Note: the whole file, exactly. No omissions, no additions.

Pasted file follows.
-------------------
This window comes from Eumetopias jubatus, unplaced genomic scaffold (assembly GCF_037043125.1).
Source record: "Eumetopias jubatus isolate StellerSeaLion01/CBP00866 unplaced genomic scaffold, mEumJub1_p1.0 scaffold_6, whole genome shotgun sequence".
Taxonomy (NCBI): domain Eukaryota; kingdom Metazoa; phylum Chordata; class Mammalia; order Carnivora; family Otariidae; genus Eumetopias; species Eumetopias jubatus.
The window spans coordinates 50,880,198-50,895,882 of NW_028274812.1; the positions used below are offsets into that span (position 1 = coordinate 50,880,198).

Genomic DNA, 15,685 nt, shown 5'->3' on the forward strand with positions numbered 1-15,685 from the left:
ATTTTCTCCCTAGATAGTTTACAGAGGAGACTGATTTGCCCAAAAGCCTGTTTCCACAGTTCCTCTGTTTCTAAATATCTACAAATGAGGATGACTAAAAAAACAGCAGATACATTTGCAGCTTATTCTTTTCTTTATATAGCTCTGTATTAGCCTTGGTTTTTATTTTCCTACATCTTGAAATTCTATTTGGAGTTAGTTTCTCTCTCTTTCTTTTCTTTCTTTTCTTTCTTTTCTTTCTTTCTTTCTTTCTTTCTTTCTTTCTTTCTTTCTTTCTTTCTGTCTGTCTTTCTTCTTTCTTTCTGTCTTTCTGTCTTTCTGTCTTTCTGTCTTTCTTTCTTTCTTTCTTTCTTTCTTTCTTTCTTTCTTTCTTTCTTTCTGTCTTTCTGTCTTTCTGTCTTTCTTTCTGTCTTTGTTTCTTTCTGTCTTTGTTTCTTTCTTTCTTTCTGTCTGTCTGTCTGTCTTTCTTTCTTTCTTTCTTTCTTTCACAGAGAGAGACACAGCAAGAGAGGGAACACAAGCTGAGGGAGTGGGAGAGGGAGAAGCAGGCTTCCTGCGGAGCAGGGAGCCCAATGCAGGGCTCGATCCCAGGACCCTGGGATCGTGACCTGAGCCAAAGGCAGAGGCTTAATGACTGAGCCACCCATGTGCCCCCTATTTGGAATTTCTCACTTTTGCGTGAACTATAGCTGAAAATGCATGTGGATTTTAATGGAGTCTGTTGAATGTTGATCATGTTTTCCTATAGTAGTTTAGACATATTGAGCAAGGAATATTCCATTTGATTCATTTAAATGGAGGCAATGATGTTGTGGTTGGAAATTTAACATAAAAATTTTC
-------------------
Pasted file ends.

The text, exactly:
This window comes from Eumetopias jubatus, unplaced genomic scaffold (assembly GCF_037043125.1).
Source record: "Eumetopias jubatus isolate StellerSeaLion01/CBP00866 unplaced genomic scaffold, mEumJub1_p1.0 scaffold_6, whole genome shotgun sequence".
Taxonomy (NCBI): domain Eukaryota; kingdom Metazoa; phylum Chordata; class Mammalia; order Carnivora; family Otariidae; genus Eumetopias; species Eumetopias jubatus.
The window spans coordinates 50,880,198-50,895,882 of NW_028274812.1; the positions used below are offsets into that span (position 1 = coordinate 50,880,198).

Genomic DNA, 15,685 nt, shown 5'->3' on the forward strand with positions numbered 1-15,685 from the left:
ATTTTCTCCCTAGATAGTTTACAGAGGAGACTGATTTGCCCAAAAGCCTGTTTCCACAGTTCCTCTGTTTCTAAATATCTACAAATGAGGATGACTAAAAAAACAGCAGATACATTTGCAGCTTATTCTTTTCTTTATATAGCTCTGTATTAGCCTTGGTTTTTATTTTCCTACATCTTGAAATTCTATTTGGAGTTAGTTTCTCTCTCTTTCTTTTCTTTCTTTTCTTTCTTTTCTTTCTTTCTTTCTTTCTTTCTTTCTTTCTTTCTTTCTTTCTTTCTGTCTGTCTTTCTTCTTTCTTTCTGTCTTTCTGTCTTTCTGTCTTTCTGTCTTTCTTTCTTTCTTTCTTTCTTTCTTTCTTTCTTTCTTTCTTTCTTTCTGTCTTTCTGTCTTTCTGTCTTTCTTTCTGTCTTTGTTTCTTTCTGTCTTTGTTTCTTTCTTTCTTTCTGTCTGTCTGTCTGTCTTTCTTTCTTTCTTTCTTTCTTTCACAGAGAGAGACACAGCAAGAGAGGGAACACAAGCTGAGGGAGTGGGAGAGGGAGAAGCAGGCTTCCTGCGGAGCAGGGAGCCCAATGCAGGGCTCGATCCCAGGACCCTGGGATCGTGACCTGAGCCAAAGGCAGAGGCTTAATGACTGAGCCACCCATGTGCCCCCTATTTGGAATTTCTCACTTTTGCGTGAACTATAGCTGAAAATGCATGTGGATTTTAATGGAGTCTGTTGAATGTTGATCATGTTTTCCTATAGTAGTTTAGACATATTGAGCAAGGAATATTCCATTTGATTCATTTAAATGGAGGCAATGATGTTGTGGTTGGAAATTTAACATAAAAATTTTC